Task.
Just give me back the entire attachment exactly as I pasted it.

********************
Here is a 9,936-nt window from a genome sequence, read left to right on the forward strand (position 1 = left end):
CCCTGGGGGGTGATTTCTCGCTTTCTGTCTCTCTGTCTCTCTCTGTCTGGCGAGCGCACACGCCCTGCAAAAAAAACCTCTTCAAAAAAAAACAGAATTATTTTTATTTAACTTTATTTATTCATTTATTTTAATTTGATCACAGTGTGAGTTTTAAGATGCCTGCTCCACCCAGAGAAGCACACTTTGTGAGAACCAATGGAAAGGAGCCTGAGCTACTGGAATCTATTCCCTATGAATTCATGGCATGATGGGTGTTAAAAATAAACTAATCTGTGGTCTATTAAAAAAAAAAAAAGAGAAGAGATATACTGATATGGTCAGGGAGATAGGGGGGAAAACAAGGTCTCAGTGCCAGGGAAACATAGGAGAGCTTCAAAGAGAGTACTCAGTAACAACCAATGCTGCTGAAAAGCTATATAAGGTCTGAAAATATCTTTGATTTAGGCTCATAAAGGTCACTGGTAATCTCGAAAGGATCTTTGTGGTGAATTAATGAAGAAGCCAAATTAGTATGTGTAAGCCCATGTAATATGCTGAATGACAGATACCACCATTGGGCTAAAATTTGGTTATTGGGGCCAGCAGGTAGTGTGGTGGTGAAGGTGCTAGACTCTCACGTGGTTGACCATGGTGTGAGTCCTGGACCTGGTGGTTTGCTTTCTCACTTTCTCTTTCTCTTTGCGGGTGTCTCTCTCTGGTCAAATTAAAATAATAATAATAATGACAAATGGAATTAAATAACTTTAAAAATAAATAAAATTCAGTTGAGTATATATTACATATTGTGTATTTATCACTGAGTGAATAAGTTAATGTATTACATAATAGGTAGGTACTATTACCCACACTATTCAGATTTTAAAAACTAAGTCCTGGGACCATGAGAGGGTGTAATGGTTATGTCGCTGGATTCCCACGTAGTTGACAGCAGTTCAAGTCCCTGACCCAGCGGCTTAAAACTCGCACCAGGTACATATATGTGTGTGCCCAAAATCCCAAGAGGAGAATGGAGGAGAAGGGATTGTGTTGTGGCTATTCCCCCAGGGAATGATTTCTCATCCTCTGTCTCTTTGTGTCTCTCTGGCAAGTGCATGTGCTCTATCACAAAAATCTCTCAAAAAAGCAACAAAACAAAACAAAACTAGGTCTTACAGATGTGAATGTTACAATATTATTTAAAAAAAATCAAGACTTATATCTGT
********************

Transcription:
Here is a 9,936-nt window from a genome sequence, read left to right on the forward strand (position 1 = left end):
CCCTGGGGGGTGATTTCTCGCTTTCTGTCTCTCTGTCTCTCTCTGTCTGGCGAGCGCACACGCCCTGCAAAAAAAACCTCTTCAAAAAAAAACAGAATTATTTTTATTTAACTTTATTTATTCATTTATTTTAATTTGATCACAGTGTGAGTTTTAAGATGCCTGCTCCACCCAGAGAAGCACACTTTGTGAGAACCAATGGAAAGGAGCCTGAGCTACTGGAATCTATTCCCTATGAATTCATGGCATGATGGGTGTTAAAAATAAACTAATCTGTGGTCTATTAAAAAAAAAAAAAGAGAAGAGATATACTGATATGGTCAGGGAGATAGGGGGGAAAACAAGGTCTCAGTGCCAGGGAAACATAGGAGAGCTTCAAAGAGAGTACTCAGTAACAACCAATGCTGCTGAAAAGCTATATAAGGTCTGAAAATATCTTTGATTTAGGCTCATAAAGGTCACTGGTAATCTCGAAAGGATCTTTGTGGTGAATTAATGAAGAAGCCAAATTAGTATGTGTAAGCCCATGTAATATGCTGAATGACAGATACCACCATTGGGCTAAAATTTGGTTATTGGGGCCAGCAGGTAGTGTGGTGGTGAAGGTGCTAGACTCTCACGTGGTTGACCATGGTGTGAGTCCTGGACCTGGTGGTTTGCTTTCTCACTTTCTCTTTCTCTTTGCGGGTGTCTCTCTCTGGTCAAATTAAAATAATAATAATAATGACAAATGGAATTAAATAACTTTAAAAATAAATAAAATTCAGTTGAGTATATATTACATATTGTGTATTTATCACTGAGTGAATAAGTTAATGTATTACATAATAGGTAGGTACTATTACCCACACTATTCAGATTTTAAAAACTAAGTCCTGGGACCATGAGAGGGTGTAATGGTTATGTCGCTGGATTCCCACGTAGTTGACAGCAGTTCAAGTCCCTGACCCAGCGGCTTAAAACTCGCACCAGGTACATATATGTGTGTGCCCAAAATCCCAAGAGGAGAATGGAGGAGAAGGGATTGTGTTGTGGCTATTCCCCCAGGGAATGATTTCTCATCCTCTGTCTCTTTGTGTCTCTCTGGCAAGTGCATGTGCTCTATCACAAAAATCTCTCAAAAAAGCAACAAAACAAAACAAAACTAGGTCTTACAGATGTGAATGTTACAATATTATTTAAAAAAAATCAAGACTTATATCTGT